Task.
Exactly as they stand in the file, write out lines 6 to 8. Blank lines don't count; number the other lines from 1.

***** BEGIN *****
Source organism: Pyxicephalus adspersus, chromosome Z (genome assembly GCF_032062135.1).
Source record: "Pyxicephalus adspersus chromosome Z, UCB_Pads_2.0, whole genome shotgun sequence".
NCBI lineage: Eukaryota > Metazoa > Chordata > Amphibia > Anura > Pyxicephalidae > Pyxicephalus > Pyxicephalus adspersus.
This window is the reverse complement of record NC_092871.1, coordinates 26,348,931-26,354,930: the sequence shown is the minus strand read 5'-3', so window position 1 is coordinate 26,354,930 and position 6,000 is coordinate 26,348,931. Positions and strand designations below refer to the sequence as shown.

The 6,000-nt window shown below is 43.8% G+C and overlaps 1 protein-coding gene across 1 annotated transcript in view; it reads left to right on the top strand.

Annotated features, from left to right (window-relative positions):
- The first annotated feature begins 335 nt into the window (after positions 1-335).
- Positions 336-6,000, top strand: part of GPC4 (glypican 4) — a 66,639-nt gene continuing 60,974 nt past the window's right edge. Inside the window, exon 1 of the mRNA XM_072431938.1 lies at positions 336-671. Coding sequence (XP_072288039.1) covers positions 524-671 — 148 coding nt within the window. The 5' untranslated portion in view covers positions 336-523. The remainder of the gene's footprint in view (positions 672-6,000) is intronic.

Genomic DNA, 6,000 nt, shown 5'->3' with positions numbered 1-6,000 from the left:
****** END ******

Annotated features, from left to right (window-relative positions):
- The first annotated feature begins 335 nt into the window (after positions 1-335).
- Positions 336-6,000, top strand: part of GPC4 (glypican 4) — a 66,639-nt gene continuing 60,974 nt past the window's right edge. Inside the window, exon 1 of the mRNA XM_072431938.1 lies at positions 336-671. Coding sequence (XP_072288039.1) covers positions 524-671 — 148 coding nt within the window. The 5' untranslated portion in view covers positions 336-523. The remainder of the gene's footprint in view (positions 672-6,000) is intronic.